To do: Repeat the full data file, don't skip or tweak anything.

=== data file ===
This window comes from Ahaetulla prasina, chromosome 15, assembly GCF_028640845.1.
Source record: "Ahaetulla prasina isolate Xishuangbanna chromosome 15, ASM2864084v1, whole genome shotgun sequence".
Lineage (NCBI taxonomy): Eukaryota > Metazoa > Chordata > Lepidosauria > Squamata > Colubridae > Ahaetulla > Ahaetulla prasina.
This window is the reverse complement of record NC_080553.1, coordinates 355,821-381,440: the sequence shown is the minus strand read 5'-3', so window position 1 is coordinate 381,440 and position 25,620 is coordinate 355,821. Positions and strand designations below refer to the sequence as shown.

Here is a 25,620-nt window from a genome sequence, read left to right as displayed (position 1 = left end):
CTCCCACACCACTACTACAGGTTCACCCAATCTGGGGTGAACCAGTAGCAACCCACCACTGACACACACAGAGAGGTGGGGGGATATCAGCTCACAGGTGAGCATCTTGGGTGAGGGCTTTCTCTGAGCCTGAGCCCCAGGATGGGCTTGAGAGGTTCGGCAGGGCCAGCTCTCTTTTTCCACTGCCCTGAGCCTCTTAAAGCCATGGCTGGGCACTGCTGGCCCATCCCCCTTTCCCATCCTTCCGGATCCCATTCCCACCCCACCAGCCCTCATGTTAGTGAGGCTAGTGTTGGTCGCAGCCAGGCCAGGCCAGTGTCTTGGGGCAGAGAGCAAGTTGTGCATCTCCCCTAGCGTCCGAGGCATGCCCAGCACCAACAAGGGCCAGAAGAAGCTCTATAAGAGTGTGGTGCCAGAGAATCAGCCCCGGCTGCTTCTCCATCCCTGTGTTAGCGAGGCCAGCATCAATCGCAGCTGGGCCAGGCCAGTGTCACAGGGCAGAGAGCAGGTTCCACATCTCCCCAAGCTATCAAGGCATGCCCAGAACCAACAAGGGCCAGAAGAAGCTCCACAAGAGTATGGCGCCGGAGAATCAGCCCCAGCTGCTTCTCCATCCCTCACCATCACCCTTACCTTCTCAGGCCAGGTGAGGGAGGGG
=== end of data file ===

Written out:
This window comes from Ahaetulla prasina, chromosome 15, assembly GCF_028640845.1.
Source record: "Ahaetulla prasina isolate Xishuangbanna chromosome 15, ASM2864084v1, whole genome shotgun sequence".
Lineage (NCBI taxonomy): Eukaryota > Metazoa > Chordata > Lepidosauria > Squamata > Colubridae > Ahaetulla > Ahaetulla prasina.
This window is the reverse complement of record NC_080553.1, coordinates 355,821-381,440: the sequence shown is the minus strand read 5'-3', so window position 1 is coordinate 381,440 and position 25,620 is coordinate 355,821. Positions and strand designations below refer to the sequence as shown.

Here is a 25,620-nt window from a genome sequence, read left to right as displayed (position 1 = left end):
CTCCCACACCACTACTACAGGTTCACCCAATCTGGGGTGAACCAGTAGCAACCCACCACTGACACACACAGAGAGGTGGGGGGATATCAGCTCACAGGTGAGCATCTTGGGTGAGGGCTTTCTCTGAGCCTGAGCCCCAGGATGGGCTTGAGAGGTTCGGCAGGGCCAGCTCTCTTTTTCCACTGCCCTGAGCCTCTTAAAGCCATGGCTGGGCACTGCTGGCCCATCCCCCTTTCCCATCCTTCCGGATCCCATTCCCACCCCACCAGCCCTCATGTTAGTGAGGCTAGTGTTGGTCGCAGCCAGGCCAGGCCAGTGTCTTGGGGCAGAGAGCAAGTTGTGCATCTCCCCTAGCGTCCGAGGCATGCCCAGCACCAACAAGGGCCAGAAGAAGCTCTATAAGAGTGTGGTGCCAGAGAATCAGCCCCGGCTGCTTCTCCATCCCTGTGTTAGCGAGGCCAGCATCAATCGCAGCTGGGCCAGGCCAGTGTCACAGGGCAGAGAGCAGGTTCCACATCTCCCCAAGCTATCAAGGCATGCCCAGAACCAACAAGGGCCAGAAGAAGCTCCACAAGAGTATGGCGCCGGAGAATCAGCCCCAGCTGCTTCTCCATCCCTCACCATCACCCTTACCTTCTCAGGCCAGGTGAGGGAGGGG